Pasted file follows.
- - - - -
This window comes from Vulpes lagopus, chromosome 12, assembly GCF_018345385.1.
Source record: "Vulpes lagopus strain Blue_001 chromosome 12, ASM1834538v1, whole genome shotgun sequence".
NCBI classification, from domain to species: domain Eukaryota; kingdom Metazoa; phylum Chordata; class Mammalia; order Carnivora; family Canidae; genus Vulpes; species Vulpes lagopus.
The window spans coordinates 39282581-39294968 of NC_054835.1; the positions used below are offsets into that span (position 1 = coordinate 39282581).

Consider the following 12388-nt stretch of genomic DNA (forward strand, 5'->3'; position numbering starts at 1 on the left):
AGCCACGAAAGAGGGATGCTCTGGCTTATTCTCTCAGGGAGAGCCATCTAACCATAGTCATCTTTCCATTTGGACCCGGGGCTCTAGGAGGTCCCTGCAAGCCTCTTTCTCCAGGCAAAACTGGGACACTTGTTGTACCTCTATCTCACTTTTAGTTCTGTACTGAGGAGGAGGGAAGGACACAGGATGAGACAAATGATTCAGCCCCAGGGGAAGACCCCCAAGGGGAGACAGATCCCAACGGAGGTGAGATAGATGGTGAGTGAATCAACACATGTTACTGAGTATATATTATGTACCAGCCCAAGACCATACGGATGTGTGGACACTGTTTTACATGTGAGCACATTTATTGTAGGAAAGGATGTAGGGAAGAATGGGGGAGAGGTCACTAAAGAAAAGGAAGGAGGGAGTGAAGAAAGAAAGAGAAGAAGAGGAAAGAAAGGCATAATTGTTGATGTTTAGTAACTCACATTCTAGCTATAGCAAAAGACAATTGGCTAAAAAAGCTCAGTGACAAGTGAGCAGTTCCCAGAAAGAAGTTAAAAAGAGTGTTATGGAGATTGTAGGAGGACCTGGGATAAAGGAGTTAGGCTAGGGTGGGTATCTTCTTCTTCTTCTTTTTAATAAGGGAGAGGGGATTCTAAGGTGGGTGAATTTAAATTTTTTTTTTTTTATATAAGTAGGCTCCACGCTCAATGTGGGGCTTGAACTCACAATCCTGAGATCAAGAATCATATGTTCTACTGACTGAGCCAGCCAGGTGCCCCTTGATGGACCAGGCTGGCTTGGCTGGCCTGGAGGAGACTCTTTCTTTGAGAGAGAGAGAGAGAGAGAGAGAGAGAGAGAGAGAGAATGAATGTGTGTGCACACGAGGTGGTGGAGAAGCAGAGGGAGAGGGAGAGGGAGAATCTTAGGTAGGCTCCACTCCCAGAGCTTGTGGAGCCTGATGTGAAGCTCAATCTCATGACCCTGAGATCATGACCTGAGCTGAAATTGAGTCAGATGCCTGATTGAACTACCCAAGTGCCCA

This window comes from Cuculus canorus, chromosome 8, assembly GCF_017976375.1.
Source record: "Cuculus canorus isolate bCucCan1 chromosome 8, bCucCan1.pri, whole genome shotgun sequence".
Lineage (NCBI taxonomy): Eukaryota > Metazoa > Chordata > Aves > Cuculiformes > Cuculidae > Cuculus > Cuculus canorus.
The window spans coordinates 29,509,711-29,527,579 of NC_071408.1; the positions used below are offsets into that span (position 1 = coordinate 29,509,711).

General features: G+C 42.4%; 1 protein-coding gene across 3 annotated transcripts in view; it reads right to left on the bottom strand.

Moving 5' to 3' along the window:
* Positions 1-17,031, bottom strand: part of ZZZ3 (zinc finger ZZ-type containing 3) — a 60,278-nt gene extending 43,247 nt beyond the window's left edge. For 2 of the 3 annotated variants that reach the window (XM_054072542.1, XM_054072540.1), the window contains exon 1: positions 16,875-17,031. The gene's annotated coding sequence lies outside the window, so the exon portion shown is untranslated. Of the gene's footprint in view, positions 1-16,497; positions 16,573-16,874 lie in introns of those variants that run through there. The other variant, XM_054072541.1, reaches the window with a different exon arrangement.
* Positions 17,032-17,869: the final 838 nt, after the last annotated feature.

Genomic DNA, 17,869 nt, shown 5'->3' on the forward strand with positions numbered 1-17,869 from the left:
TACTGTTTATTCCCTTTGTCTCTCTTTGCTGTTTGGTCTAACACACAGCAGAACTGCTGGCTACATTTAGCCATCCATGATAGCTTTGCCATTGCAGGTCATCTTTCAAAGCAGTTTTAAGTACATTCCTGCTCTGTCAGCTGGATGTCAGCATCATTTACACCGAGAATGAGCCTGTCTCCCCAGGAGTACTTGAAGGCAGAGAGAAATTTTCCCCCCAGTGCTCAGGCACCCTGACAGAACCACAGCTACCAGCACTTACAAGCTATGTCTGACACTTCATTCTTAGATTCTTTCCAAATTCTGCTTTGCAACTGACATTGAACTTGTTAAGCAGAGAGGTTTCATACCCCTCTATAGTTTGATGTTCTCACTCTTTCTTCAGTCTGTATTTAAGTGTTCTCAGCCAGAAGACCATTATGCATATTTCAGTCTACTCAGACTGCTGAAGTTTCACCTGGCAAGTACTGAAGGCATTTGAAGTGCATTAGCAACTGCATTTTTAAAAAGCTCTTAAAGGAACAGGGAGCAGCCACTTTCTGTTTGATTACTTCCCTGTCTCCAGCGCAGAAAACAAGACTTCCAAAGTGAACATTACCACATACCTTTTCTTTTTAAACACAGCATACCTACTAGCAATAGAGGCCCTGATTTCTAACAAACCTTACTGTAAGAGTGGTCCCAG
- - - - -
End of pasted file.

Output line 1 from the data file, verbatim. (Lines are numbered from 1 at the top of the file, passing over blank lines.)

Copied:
This window comes from Vulpes lagopus, chromosome 12, assembly GCF_018345385.1.